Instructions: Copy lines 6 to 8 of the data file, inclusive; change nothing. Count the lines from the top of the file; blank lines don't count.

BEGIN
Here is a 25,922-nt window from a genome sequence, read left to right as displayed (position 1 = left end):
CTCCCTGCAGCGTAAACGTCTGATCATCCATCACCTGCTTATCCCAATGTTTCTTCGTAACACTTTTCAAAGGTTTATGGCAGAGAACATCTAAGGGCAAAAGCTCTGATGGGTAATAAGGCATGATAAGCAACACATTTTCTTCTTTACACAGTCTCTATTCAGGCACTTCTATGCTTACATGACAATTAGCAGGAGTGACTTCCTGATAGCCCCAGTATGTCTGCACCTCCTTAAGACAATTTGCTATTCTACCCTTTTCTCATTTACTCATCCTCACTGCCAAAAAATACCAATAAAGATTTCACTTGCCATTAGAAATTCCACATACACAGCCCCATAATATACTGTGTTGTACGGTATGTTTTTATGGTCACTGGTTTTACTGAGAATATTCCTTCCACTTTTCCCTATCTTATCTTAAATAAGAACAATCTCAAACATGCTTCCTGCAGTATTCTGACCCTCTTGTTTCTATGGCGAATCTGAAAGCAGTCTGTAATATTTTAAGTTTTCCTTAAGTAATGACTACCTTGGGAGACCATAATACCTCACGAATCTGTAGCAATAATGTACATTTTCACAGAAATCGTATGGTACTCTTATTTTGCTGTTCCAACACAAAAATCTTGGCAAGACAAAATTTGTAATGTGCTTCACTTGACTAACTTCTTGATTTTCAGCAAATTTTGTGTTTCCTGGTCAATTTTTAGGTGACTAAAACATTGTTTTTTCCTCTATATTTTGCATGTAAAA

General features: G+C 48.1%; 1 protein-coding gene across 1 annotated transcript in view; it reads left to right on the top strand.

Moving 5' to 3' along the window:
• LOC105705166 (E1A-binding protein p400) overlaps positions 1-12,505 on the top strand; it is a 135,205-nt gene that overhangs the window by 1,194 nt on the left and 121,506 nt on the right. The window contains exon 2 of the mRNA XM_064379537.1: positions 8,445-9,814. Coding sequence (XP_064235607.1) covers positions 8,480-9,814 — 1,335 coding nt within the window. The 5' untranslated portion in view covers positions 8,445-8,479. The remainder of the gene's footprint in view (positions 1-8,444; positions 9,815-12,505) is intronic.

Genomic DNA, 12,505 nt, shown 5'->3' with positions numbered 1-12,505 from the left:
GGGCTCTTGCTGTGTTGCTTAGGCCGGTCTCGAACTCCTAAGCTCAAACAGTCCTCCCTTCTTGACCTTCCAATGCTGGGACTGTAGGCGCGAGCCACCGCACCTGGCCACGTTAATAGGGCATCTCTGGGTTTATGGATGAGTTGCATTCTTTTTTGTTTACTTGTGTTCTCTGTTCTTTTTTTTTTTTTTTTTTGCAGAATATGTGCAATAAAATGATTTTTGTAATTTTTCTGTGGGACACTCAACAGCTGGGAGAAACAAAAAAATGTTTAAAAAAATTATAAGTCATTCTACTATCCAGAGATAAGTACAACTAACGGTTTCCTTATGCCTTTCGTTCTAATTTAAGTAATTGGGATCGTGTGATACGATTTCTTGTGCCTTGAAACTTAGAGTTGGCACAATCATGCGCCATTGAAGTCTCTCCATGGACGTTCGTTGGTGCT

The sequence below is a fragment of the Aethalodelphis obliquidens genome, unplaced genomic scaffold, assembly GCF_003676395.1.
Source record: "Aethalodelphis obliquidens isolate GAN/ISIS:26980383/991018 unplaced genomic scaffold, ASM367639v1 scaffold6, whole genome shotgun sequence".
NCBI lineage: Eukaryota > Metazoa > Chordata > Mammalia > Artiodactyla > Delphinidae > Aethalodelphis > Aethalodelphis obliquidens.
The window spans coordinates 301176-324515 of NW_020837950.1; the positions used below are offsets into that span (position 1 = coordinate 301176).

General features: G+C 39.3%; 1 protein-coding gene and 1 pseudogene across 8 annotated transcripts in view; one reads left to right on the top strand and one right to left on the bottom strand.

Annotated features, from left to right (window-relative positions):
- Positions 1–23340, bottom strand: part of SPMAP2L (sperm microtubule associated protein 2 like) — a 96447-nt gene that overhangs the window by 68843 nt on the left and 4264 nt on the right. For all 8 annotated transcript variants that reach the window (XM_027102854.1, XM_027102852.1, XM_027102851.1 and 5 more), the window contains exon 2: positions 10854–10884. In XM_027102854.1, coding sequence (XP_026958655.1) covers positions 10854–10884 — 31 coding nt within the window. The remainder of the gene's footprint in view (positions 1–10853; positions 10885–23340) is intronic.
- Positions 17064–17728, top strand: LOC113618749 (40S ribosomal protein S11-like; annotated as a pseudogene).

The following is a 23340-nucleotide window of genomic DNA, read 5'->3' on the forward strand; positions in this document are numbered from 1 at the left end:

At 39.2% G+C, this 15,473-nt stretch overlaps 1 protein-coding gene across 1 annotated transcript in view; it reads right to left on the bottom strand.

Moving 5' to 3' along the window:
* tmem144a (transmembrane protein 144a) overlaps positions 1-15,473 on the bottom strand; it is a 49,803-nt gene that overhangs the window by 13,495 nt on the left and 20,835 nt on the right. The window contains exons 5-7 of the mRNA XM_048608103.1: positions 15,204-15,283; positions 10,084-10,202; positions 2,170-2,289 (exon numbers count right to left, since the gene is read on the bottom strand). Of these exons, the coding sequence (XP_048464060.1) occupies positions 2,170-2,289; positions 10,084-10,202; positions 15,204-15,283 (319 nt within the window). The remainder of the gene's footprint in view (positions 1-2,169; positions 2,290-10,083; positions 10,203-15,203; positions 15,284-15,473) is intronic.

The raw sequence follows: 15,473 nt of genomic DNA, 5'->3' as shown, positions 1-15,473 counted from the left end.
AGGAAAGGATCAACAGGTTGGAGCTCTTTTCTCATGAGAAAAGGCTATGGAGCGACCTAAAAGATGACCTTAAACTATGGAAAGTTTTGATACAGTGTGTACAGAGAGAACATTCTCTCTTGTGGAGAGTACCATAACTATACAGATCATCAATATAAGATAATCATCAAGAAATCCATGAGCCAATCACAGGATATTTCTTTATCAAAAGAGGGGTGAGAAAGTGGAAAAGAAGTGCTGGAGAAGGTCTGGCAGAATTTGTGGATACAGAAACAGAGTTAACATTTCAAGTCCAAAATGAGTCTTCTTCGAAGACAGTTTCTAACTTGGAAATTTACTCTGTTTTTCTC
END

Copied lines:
Genomic DNA, 12,505 nt, shown 5'->3' with positions numbered 1-12,505 from the left:
GGGCTCTTGCTGTGTTGCTTAGGCCGGTCTCGAACTCCTAAGCTCAAACAGTCCTCCCTTCTTGACCTTCCAATGCTGGGACTGTAGGCGCGAGCCACCGCACCTGGCCACGTTAATAGGGCATCTCTGGGTTTATGGATGAGTTGCATTCTTTTTTGTTTACTTGTGTTCTCTGTTCTTTTTTTTTTTTTTTTTTGCAGAATATGTGCAATAAAATGATTTTTGTAATTTTTCTGTGGGACACTCAACAGCTGGGAGAAACAAAAAAATGTTTAAAAAAATTATAAGTCATTCTACTATCCAGAGATAAGTACAACTAACGGTTTCCTTATGCCTTTCGTTCTAATTTAAGTAATTGGGATCGTGTGATACGATTTCTTGTGCCTTGAAACTTAGAGTTGGCACAATCATGCGCCATTGAAGTCTCTCCATGGACGTTCGTTGGTGCT

The sequence below is a fragment of the Aethalodelphis obliquidens genome, unplaced genomic scaffold, assembly GCF_003676395.1.